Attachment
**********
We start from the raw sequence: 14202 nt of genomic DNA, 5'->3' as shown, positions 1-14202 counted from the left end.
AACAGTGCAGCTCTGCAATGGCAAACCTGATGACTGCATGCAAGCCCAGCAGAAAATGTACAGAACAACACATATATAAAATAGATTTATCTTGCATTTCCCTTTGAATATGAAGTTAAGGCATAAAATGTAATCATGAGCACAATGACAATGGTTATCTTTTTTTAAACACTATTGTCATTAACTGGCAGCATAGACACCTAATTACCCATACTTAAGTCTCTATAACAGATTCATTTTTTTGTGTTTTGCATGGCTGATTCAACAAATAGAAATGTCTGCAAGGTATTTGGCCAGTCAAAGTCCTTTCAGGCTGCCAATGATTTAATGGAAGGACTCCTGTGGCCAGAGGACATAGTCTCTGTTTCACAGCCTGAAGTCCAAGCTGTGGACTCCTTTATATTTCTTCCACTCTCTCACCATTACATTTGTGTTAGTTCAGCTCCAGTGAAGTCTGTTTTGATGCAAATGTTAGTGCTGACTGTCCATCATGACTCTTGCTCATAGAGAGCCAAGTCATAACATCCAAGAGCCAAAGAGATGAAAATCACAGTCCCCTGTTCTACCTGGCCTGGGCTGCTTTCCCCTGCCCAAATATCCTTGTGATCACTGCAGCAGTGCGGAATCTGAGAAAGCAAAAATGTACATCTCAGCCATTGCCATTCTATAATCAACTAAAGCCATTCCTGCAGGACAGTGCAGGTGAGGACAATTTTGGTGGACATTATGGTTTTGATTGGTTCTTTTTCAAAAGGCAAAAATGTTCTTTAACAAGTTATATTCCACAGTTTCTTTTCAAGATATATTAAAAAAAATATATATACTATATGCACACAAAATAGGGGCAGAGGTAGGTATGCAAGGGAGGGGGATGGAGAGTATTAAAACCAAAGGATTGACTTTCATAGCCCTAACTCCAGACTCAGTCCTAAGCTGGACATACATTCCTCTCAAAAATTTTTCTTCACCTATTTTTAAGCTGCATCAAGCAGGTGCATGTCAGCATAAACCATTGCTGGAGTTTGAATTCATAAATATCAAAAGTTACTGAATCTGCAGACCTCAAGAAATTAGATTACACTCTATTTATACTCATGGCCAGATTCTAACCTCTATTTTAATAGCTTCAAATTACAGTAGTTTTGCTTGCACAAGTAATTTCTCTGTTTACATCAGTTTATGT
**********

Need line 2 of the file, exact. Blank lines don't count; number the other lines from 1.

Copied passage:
AACAGTGCAGCTCTGCAATGGCAAACCTGATGACTGCATGCAAGCCCAGCAGAAAATGTACAGAACAACACATATATAAAATAGATTTATCTTGCATTTCCCTTTGAATATGAAGTTAAGGCATAAAATGTAATCATGAGCACAATGACAATGGTTATCTTTTTTTAAACACTATTGTCATTAACTGGCAGCATAGACACCTAATTACCCATACTTAAGTCTCTATAACAGATTCATTTTTTTGTGTTTTGCATGGCTGATTCAACAAATAGAAATGTCTGCAAGGTATTTGGCCAGTCAAAGTCCTTTCAGGCTGCCAATGATTTAATGGAAGGACTCCTGTGGCCAGAGGACATAGTCTCTGTTTCACAGCCTGAAGTCCAAGCTGTGGACTCCTTTATATTTCTTCCACTCTCTCACCATTACATTTGTGTTAGTTCAGCTCCAGTGAAGTCTGTTTTGATGCAAATGTTAGTGCTGACTGTCCATCATGACTCTTGCTCATAGAGAGCCAAGTCATAACATCCAAGAGCCAAAGAGATGAAAATCACAGTCCCCTGTTCTACCTGGCCTGGGCTGCTTTCCCCTGCCCAAATATCCTTGTGATCACTGCAGCAGTGCGGAATCTGAGAAAGCAAAAATGTACATCTCAGCCATTGCCATTCTATAATCAACTAAAGCCATTCCTGCAGGACAGTGCAGGTGAGGACAATTTTGGTGGACATTATGGTTTTGATTGGTTCTTTTTCAAAAGGCAAAAATGTTCTTTAACAAGTTATATTCCACAGTTTCTTTTCAAGATATATTAAAAAAAATATATATACTATATGCACACAAAATAGGGGCAGAGGTAGGTATGCAAGGGAGGGGGATGGAGAGTATTAAAACCAAAGGATTGACTTTCATAGCCCTAACTCCAGACTCAGTCCTAAGCTGGACATACATTCCTCTCAAAAATTTTTCTTCACCTATTTTTAAGCTGCATCAAGCAGGTGCATGTCAGCATAAACCATTGCTGGAGTTTGAATTCATAAATATCAAAAGTTACTGAATCTGCAGACCTCAAGAAATTAGATTACACTCTATTTATACTCATGGCCAGATTCTAACCTCTATTTTAATAGCTTCAAATTACAGTAGTTTTGCTTGCACAAGTAATTTCTCTGTTTACATCAGTTTATGT